Niger Delta Heavily Polluted Through Continuous Oil Spills
Published originally on Unrepresented Nations and Peoples Organization
Despite the recovery initiatives suggested by the United Nations, the Nigerian government has so far failed to take action against the ongoing oil spills, which are threatening the natural habitat of more than a million Ogoni people .
Below is an article published by Yale Environment 360:
The Ogoniland region of Nigeria has long been badly polluted by decades of oil production that has fouled the delta and contaminated drinking water. A United Nations report last year recommended a massive recovery initiative, but so far the Nigerian government has shown few signs it will agree to the cleanup project.
Over the past half century, oil companies have turned the Niger delta in West Africa, one of the world’s largest mangrove swamps, into a poisoned landscape. Twice the size of the Mississippi delta, it is today a desolate world of oil-encrusted creeks, dead fish, stinking swamps and charred soil, where villagers are exposed to dangerous levels of hydrocarbons in their drinking water. Last summer, hopes were raised when Royal Dutch Shell, the biggest operator there, appeared ready to sign up to a billion-dollar cleanup of the delta’s most polluted heart, Ogoniland. But now there is a growing fear that the Nigerian government is about to pull the plug on the cleanup project.
The delta rescue plan followed a two-year study by scientists from the UN Environment Programme (UNEP). They surveyed 200 oil-spill sites and 120 kilometers of pipelines, studied soil and water from 800 contaminated boreholes, and held dozens of village public meetings.
Their report, published last August , was damning. In spite of corporate claims of assiduous cleanup, “at some sites, a crust of tar and ash has been in place for several decades.” All the creeks were contaminated, the scientists found, often with floating layers of ancient oil. Most fish had departed.
UNEP scientists, led by Henrik Slotte, who heads the organization’s conflict and disaster management branch, said recovery was still possible. But it required “the world’s most wide-ranging and long-term oil clean-up exercise [in which] contaminated drinking water, land, creeks, and important ecosystems such as mangroves are brought back to full, productive health.” Cleaning up Ogoniland would cost an initial billion dollars and take up to 30 years, the report concluded. But the project could become a model for rehabilitating the rest of the blighted delta. UNEP director Achim Steiner said he hoped “the findings can break decades of deadlock in the region… and offer a blueprint for how the oil industry might operate more responsibly in Africa and beyond.”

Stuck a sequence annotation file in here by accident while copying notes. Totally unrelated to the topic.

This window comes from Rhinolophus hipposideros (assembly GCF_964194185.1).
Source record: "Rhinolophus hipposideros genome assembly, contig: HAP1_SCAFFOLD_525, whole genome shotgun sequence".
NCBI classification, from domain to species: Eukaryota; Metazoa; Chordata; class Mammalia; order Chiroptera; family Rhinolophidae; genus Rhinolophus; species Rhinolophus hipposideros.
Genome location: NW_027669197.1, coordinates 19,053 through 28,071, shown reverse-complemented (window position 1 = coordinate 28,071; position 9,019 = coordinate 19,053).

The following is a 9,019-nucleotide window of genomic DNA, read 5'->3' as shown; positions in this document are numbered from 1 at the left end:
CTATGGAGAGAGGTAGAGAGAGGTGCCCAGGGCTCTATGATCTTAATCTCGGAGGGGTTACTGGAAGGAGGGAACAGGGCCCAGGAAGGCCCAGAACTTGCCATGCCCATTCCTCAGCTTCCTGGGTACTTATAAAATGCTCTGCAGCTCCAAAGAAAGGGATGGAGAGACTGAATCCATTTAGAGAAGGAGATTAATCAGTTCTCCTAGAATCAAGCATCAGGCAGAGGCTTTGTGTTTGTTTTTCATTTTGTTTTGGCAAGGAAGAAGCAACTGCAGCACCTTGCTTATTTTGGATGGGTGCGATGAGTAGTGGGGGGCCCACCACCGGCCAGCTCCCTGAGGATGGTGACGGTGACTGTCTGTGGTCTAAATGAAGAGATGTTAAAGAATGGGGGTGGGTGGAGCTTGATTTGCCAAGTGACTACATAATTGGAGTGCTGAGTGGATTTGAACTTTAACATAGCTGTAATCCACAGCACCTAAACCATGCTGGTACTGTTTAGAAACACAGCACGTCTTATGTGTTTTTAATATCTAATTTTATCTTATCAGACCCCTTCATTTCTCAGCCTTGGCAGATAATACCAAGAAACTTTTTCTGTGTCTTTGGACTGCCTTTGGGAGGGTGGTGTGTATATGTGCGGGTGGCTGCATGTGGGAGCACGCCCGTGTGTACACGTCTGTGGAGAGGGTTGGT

The Niger delta contains the largest oil reserves in sub-Saharan Africa, with an estimated 40 billion barrels. Shell began oil pumping there in the late 1950s, when Nigeria was still part of the British Empire. Today its subsidiary, the Shell Petroleum Development Company of Nigeria, extracts some 100 million barrels a year in a joint venture with the state-owned Nigerian National Petroleum Company.
The oil revenues provide 80 percent of the Nigerian government’s income and have helped make Shell the fifth-largest corporation in the world. But the environmental conditions have become an increasingly embarrassing anachronism for the company. Leaks have proliferated. One estimate is that 1.5 million tons of oil have been spilled into the wetlands over the decades from the delta’s 5,000 oil wells and more than 5,000 kilometers of pipelines. And with all this happening amidst some 1,500 delta villages, where ten million fishers and farmers gain little from the vast wealth being created around them, it has also been a recipe for injustice and conflict.
On a visit a few years ago, I saw pipelines, large and small, snaking through villages and across fields and bush, usually with no fences or markings. The signs of spills and oil fires were everywhere. Villagers complained angrily that The pipelines that run across Ogoniland have repeatedly sprung leaks, due to both old age and sabotage. the oil poisoned their crops and emptied the creeks of fish, and handed me humble petitions asking for outside help.
Increasingly, the villagers have responded to their plight by taking hacksaws to the pipelines to steal oil and setting up makeshift refineries, where they distill the stolen crude to make diesel. This has compounded the delta’s devastation. Villagers say some local companies have even sabotaged pipelines as a way of extracting contracts to clean up the mess.
At the heart of the delta live more than a million Ogoni people. Ogoniland, just east of the main oil town, Port Harcourt, became a symbol of the delta’s crisis in the early 1990s when the Movement for the Survival of the Ogoni People (MOSOP) decided to take on Shell and the Nigerian government. In 1995, after a bitter feud within the community, a federal court convicted nine activists, including the founder of MOSOP, Nigerian writer Ken Saro-Wiwa, of killing rival community leaders. The activists were all hanged. Shell denied complicity in the executions, but made an out-of-court settlement on the matter in a New York court in 2009.
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